The non-Laurasian, or Gondwana myths, lack certain myths listed above. They have no true "creation" stories, such as emergence out of nothing or out of chaos; the earth already exists, has always existed, will always exist. They lack a continuous story line from creation to destruction. There is a distant "high god" who doesn't pay much attention to what people do; he moves to heaven and sends a son to create humans. Humans are bad in some way, destroyed by a flood. This high god may have trickster like descendants who become totem deities. But, since among most of the peoples with the Gondwana myth structures did not develop urban type civilizations, such trickster deities obviously didn't bring "culture".

Summarized:
1. In the beginning, heaven, earth, sea, already exist.
2. A High God lives in heaven, or on earth, or ascends to heaven from earth later.
3. There is a series of lower gods, children of the high god, tricksters and heroes of one sort or another.
4. The primordial period ends by some evil deed committed by son of god or humans.
5. Humans are created from trees or clay or rock. Totem ancestors may descend directly from the gods.
6. Humans act haughtily or make mistakes and are punished by a great flood and then re-emerge in various ways (sometimes new creations)

As you see, this can only loosely hang together as a story line.

What appears to me to be the most striking difference is the fact that both heaven and earth are preexistent; nobody created space and time, the universe, etc. With very few exceptions, the question about this is never asked!

The even older, Pan-Gaean myths include mainly:
1. The emergence of humans from trees or clay or from underground or caves.
2. There is a reservoir of souls or well of souls.
3. The emergence of death. The first humans did not die, but the breaking of some rule lead to humans being subjected to death. The list of possible causes/errors is long and varied. Basically, it is the search for the origin of death and whom to blame for it.
4. Trickster deities/demi-urge type culture heroes.
5. There are souls and an afterlife or reincarnation. These ideas apparently go back to the very oldest strata of ideas.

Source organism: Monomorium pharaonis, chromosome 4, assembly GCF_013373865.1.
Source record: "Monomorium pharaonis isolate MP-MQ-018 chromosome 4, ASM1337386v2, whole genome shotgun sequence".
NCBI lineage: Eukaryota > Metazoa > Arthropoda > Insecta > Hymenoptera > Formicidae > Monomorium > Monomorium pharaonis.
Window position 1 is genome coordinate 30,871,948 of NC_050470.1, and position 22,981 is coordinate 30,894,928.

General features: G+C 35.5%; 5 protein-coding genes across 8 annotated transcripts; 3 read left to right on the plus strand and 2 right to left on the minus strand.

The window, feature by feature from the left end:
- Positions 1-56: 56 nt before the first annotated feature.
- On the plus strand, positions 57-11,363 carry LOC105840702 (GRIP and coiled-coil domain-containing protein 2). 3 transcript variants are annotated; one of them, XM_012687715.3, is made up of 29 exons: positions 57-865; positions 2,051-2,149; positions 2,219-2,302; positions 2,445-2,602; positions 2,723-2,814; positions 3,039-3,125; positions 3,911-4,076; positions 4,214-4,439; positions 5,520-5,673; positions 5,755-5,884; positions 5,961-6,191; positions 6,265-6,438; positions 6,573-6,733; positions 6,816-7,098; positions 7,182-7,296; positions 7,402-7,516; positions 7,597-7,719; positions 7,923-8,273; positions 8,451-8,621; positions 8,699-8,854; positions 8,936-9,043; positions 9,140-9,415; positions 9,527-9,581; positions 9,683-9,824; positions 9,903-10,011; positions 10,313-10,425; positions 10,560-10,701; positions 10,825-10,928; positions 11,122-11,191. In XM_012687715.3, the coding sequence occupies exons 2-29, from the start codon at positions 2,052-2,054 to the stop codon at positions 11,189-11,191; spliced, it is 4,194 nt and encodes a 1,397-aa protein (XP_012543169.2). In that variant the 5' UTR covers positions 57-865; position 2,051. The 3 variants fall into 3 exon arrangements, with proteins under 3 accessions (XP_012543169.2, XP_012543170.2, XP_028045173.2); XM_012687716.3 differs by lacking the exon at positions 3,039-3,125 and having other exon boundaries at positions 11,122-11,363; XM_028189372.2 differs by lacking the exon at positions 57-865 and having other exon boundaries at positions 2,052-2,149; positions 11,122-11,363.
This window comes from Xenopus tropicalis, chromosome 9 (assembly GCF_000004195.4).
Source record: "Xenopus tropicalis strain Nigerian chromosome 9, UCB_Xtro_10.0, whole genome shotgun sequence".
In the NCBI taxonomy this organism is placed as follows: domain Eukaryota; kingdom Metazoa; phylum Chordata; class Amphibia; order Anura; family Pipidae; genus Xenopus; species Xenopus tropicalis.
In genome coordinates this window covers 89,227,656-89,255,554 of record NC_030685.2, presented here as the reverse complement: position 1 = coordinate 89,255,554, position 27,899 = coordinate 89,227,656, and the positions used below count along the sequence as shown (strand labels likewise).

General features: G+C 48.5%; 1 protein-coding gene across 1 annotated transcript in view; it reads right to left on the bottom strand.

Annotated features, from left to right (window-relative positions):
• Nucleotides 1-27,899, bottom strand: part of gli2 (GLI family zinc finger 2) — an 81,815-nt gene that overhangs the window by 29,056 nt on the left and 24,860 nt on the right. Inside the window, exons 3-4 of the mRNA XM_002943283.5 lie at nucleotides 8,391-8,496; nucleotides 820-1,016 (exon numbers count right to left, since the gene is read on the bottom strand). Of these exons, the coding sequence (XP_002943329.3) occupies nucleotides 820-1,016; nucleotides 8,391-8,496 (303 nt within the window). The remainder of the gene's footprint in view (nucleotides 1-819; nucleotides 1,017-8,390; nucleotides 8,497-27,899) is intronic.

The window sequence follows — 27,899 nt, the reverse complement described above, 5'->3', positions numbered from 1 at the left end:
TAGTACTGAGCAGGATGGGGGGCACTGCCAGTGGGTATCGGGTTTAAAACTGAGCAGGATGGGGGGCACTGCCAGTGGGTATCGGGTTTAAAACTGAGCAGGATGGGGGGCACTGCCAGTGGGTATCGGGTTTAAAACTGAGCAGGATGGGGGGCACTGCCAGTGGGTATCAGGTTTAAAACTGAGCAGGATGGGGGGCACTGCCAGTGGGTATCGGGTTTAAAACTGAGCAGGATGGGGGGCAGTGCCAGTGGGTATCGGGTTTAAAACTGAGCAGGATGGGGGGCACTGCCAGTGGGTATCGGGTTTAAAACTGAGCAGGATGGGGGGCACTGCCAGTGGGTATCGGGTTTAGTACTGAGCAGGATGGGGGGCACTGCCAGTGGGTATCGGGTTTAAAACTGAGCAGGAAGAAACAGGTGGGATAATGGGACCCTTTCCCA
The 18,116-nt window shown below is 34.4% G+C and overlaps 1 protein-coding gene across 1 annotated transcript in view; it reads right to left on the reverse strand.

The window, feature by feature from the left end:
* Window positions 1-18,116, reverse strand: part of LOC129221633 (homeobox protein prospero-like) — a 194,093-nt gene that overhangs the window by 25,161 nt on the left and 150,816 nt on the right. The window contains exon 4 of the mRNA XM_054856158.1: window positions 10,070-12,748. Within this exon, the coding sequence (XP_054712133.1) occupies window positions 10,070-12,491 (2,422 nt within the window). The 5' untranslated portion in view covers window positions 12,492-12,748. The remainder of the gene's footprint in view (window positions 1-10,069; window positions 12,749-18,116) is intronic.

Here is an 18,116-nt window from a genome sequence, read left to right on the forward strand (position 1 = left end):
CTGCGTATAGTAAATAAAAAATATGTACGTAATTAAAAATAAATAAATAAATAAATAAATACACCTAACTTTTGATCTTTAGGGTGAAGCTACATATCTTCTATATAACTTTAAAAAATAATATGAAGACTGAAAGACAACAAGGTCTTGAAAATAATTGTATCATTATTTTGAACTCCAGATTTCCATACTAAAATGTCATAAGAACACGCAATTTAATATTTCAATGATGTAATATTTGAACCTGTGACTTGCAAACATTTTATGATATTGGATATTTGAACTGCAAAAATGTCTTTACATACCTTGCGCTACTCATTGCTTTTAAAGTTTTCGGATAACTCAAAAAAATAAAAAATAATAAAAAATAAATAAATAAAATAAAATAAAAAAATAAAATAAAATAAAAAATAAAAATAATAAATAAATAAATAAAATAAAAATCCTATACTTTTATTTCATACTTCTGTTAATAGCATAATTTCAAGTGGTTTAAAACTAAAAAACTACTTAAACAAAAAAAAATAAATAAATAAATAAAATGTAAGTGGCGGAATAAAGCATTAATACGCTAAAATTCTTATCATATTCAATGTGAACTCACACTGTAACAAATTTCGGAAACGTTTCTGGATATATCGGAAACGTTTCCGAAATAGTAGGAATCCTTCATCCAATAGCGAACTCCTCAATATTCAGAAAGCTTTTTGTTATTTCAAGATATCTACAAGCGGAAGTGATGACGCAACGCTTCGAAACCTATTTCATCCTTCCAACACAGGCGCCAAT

6. No eschatology.

Then, there is the discussion of the development of sacrifice which is very interesting.
 

Michael B-C

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A fascinating overview Laura, thank you. I have the book on order and am looking forward to getting stuck into it.

Have you or other members come across the series TRADITIONAL COSMOLOGY: THE GLOBAL MYTHOLOGY OF COSMIC CREATION in 6 volumes by comparative and historical linguistics graduate Marinus Anthony van der Sluijs? All volumes are available in paperback via Lulu.com (there are rogue hardback copies on Amazon at extortionate prices which he angrily disavows).

From his website:

My research interests are very diverse, but the dominant theme is the history of cosmology, in which 'cosmology' is defined in the widest sense as knowledge about the structure, workings and origins of the natural world on all levels, including astronomy, geology and biology. Of special interest to me are the earlier or more archaic sources, such as 'ancient' astronomy and global mythology, and more unusual occurrences, such as transient natural events. These may range from relatively mundane earthquakes and solar eclipses to worldwide testimony of a time when the sky looked vastly different than it does today.

He is influenced by plasma cosmology, catastrophism, and awareness of other very ancient systemic changes in the natural environment observed by humans and recorded as myth. I have only read Vol 1& 2 and some years back now but what I remember valuing was his decision to allow the consistent strands of multiple myths to stand on their own value system making no attempt to interpret other than to collate and categorize and through this identify consistent and repeating motifs from around the world. He commences at the earliest sources and moves as follows through the first 4 volumes:

1. formation The cosmos develops from a state of chaos, via the transitory stage of a fundamental enclosing particle, into a sheet system of sky, atmosphere, earth and underworld. The axis mundi emerges.

2. functions The basic properties of the axis muridi are discussed. These include connectivity, contiguity, centrality, vitality, lurninosity and conductivity.

3. differentiation The cosmos fragments in a variety of ways. Concentric rings or windings, layered heavens and underworids and cardinal directions develop around the axis mundi. The column or its extremities split into two or three. And holes are formed at the intersection of the column and the framework of the cosmos.

4. disintegration The cosmos disintegrates through a number of catastrophic events. The axis mundi is disrupted. The regions of the cosmos are freshly populated, mythical beings depart from the earth and the mythical era is ended. The future will bring a repetition of the epic of past creation and destruction.